Since elementary school when I first saw the infomercial of a frying egg ("this is your brain on drugs"), I've been pretty aware that drugs are bad.bad.bad. So why are people still making such dumb choices? Although there will always be terrible stories to tell, my repulsion is in why the media is showing such graphic imagery without providing a choice as to whether we want to see it or not. Are ratings so important - and what does it say about us as humans that so many of us are clearly clicking on these links (or they wouldn't keep providing them).
I used to love scary movies - before they became grotesque. Now I refuse to watch any scary movie. Remember the campy thrillers from the 70s and 80s? The suspense building up to a crescendo while you tensed in dread for the moment when the bad guy was going to jump out and kill teenagers about to "make hay"? Today's villain makes Jason look like a boy scout. It seems as though cinematography and technology have advanced dramatically and many images and story lines include a ton of realistic gore/horror as well as a callous disregard for human life or boundaries. I believe the Blair Witch Project was the movie that cured any interest I will ever have in scary movies (I know, I know but we saw it opening night with friends before word got out that it was a 100% fake documentary. The last five seconds of that movie had me sleepless for weeks.)
Yet I can choose to see a film - bloody images and stories plastered on newsy web sites feel much more intrusive as I am not expecting to see them pop up. Some of these sites are not offering a link with a warning - which limits my choices. Whereas I could visit a site and not choose to select, see or read about cannibalism or murder (title tag only), now my choice is being narrowed to whether or not to visit the site period.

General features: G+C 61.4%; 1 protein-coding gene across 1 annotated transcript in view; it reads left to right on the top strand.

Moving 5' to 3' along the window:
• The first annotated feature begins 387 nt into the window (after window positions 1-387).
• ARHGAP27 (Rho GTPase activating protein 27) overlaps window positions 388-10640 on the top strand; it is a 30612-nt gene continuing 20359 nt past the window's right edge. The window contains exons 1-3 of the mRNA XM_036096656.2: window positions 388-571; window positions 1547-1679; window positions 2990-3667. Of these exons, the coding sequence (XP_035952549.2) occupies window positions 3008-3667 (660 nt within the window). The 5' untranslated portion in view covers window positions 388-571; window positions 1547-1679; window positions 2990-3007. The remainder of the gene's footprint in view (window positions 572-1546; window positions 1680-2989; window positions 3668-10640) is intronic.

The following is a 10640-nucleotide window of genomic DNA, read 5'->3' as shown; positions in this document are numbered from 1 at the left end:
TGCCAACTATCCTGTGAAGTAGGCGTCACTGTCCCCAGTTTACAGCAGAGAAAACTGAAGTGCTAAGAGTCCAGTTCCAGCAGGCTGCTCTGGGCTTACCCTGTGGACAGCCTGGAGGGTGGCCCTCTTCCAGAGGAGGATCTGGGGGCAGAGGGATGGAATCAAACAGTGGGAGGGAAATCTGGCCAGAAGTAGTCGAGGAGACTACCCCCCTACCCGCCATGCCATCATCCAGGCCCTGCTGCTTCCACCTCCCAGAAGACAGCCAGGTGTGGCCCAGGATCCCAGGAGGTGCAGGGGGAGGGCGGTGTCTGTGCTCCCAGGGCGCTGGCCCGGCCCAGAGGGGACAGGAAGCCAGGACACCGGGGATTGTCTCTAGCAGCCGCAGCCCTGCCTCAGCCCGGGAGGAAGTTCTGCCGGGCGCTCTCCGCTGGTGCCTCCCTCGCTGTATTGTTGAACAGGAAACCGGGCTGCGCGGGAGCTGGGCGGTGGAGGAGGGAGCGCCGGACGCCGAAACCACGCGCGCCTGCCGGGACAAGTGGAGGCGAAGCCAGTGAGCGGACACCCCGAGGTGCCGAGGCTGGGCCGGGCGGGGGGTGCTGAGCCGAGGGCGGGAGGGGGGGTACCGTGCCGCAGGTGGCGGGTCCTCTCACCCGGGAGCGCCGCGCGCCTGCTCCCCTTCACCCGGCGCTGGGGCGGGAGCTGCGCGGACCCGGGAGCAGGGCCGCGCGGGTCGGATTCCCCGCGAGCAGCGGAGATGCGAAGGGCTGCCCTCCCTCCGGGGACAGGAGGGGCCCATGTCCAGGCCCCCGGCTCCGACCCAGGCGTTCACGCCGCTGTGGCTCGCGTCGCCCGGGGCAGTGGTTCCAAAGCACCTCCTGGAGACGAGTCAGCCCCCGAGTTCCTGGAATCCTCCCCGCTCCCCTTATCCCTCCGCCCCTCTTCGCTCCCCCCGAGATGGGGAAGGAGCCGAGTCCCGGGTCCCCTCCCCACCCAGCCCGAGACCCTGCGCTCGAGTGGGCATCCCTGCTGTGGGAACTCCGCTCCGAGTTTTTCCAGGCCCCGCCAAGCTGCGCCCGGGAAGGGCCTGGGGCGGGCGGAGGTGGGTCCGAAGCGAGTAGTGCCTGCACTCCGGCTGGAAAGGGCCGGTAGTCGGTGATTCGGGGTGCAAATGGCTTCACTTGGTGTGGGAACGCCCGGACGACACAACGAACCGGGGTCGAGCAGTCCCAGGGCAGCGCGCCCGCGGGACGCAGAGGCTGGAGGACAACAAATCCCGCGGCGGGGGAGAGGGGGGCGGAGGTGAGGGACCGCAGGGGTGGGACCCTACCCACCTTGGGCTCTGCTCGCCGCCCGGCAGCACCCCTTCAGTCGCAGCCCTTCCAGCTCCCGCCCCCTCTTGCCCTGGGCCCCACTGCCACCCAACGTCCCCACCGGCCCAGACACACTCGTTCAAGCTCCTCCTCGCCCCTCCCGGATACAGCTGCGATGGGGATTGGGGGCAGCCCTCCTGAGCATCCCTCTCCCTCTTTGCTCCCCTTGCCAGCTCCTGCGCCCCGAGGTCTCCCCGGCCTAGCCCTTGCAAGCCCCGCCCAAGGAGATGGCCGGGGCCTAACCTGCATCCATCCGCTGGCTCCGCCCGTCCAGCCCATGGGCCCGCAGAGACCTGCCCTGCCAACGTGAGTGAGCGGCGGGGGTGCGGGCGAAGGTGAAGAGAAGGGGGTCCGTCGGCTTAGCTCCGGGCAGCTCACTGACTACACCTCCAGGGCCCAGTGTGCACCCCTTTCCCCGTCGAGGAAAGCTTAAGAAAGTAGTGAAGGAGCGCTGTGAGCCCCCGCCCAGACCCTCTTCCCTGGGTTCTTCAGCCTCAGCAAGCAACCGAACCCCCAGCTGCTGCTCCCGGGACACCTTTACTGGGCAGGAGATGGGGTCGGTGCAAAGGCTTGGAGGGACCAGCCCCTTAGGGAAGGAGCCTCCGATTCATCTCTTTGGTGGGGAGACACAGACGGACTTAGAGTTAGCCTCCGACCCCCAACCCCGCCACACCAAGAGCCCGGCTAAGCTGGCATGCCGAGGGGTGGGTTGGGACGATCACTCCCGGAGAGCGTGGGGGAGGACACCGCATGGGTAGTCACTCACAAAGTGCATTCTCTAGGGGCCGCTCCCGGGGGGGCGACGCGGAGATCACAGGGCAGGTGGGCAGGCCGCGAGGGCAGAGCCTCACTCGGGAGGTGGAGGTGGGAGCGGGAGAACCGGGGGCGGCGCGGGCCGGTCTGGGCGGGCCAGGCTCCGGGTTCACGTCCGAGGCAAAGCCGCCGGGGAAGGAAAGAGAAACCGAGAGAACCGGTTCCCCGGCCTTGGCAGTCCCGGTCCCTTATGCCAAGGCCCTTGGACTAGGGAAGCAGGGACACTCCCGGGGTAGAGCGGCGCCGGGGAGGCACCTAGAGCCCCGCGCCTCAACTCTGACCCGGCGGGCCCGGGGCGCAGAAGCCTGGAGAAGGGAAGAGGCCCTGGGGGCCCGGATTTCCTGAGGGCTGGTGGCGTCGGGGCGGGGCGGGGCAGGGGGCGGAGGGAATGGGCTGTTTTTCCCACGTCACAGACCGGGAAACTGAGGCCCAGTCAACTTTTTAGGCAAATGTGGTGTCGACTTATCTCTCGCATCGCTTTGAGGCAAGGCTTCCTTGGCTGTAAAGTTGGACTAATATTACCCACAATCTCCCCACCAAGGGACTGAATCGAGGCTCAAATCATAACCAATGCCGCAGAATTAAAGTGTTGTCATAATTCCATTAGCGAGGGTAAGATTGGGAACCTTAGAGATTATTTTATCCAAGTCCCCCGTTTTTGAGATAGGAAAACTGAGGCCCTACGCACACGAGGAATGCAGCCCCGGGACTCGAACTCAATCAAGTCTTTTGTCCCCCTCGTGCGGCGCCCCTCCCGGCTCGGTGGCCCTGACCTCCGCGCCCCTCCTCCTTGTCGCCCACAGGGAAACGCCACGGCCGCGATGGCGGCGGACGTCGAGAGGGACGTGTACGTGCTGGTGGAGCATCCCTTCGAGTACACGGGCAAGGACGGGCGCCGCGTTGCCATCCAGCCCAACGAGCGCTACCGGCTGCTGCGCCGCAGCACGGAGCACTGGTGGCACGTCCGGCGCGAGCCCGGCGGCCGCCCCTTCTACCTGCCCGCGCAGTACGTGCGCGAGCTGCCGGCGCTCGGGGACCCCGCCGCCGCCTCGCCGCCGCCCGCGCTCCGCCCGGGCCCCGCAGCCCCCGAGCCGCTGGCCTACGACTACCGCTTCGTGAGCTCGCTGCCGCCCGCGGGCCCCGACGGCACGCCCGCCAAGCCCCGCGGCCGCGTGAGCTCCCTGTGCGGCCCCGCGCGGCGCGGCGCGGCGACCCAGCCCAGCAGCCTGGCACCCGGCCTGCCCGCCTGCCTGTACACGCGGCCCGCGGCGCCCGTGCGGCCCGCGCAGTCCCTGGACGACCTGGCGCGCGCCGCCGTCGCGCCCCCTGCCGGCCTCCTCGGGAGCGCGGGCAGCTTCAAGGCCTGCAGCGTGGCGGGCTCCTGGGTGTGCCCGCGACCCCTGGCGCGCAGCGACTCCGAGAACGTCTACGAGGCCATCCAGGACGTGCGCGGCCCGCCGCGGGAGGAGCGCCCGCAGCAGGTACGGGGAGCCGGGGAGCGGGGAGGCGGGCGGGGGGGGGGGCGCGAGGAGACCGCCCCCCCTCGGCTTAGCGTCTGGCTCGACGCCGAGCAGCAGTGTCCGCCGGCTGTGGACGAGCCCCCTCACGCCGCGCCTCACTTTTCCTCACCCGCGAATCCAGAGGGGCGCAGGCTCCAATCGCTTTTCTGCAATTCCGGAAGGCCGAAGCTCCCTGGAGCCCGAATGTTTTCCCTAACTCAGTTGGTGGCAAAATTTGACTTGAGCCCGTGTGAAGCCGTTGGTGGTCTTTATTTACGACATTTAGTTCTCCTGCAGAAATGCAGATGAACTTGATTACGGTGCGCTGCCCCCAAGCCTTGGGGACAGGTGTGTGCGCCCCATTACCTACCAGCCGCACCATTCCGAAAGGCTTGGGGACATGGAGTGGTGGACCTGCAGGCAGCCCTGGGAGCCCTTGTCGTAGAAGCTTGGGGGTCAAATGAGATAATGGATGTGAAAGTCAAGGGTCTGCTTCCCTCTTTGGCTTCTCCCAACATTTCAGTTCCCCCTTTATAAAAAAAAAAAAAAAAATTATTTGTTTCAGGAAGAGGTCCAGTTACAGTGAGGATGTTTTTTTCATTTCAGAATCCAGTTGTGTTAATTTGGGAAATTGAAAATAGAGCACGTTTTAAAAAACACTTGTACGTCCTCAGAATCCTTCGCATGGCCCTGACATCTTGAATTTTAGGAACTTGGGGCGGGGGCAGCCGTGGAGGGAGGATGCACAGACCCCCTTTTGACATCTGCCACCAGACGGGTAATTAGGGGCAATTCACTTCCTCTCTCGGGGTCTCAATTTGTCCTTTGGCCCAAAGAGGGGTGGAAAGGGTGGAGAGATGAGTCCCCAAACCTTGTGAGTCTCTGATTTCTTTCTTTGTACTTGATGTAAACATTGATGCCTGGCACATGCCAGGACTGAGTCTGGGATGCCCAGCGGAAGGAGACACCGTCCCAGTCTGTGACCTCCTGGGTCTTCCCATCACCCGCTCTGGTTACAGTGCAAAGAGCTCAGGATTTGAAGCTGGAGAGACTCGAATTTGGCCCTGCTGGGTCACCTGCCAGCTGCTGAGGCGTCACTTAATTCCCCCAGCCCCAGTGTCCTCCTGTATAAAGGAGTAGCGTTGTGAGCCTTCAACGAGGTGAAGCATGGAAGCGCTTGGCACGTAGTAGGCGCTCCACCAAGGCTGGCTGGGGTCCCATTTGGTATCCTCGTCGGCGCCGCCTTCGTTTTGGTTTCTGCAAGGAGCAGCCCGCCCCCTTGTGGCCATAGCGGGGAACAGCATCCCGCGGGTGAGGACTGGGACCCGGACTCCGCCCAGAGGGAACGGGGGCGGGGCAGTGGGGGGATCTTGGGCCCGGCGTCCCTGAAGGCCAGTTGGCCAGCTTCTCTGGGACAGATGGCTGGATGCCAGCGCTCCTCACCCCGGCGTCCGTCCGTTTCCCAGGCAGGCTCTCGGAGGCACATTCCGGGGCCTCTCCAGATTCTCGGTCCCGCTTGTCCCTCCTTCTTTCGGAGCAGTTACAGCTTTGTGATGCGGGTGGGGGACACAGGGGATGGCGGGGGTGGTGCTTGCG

This is also why reality TV has no interest to me. I already know how terrible people can be. I don't need to witness how heinous people can be when trapped on an island, a house or on a stage. We watched five seconds of a funniest videos show last week and it has changed considerably from when it first came out. A lot meaner. A grown-up hitting a kid in the head with a bat is not funny. Anyone getting truly hurt where they can't get up is NOT funny.
To be honest, we began watching the Bad News Bears recently with our son when I had to turn it off. PG apparently meant rated R in the 70s. Another indication of how our sensibilities have changed. It seems we have always had a penchant for the dark side yet our thoughts as to what is appropriate for general audiences has shifted. I'd like to declare that I am not a prude, nor am I a cowering flower. There are shows with violence I will watch because the content is intelligent and keeps me guessing plots. I just want to preserve the boundaries of decency and respect for human suffering.
If I do turn a screen on, it is not an indication of interest in bloody images and news featuring the worst stories imaginable (and some that are not.) There is a cost to all this crazy. Numerous studies indicate that teenage anxiety and depression have risen dramatically in the last 10 years. My hope is that the youngest generations will be turned off by the extremism of our current media culture. Although not a fan of censorship, today's unprecedented access to data requires a certain self discipline in what we fuel our minds with. History has shown a societal cycle of returning to grace after periods of more callous dissolution. It typically started with smaller voices declaring that it was enough - today it may be as simple as turning away from the things unhealthy to our spirits, including toxic people and programming. At the end of the day, the cost of crazy is a voluntary price.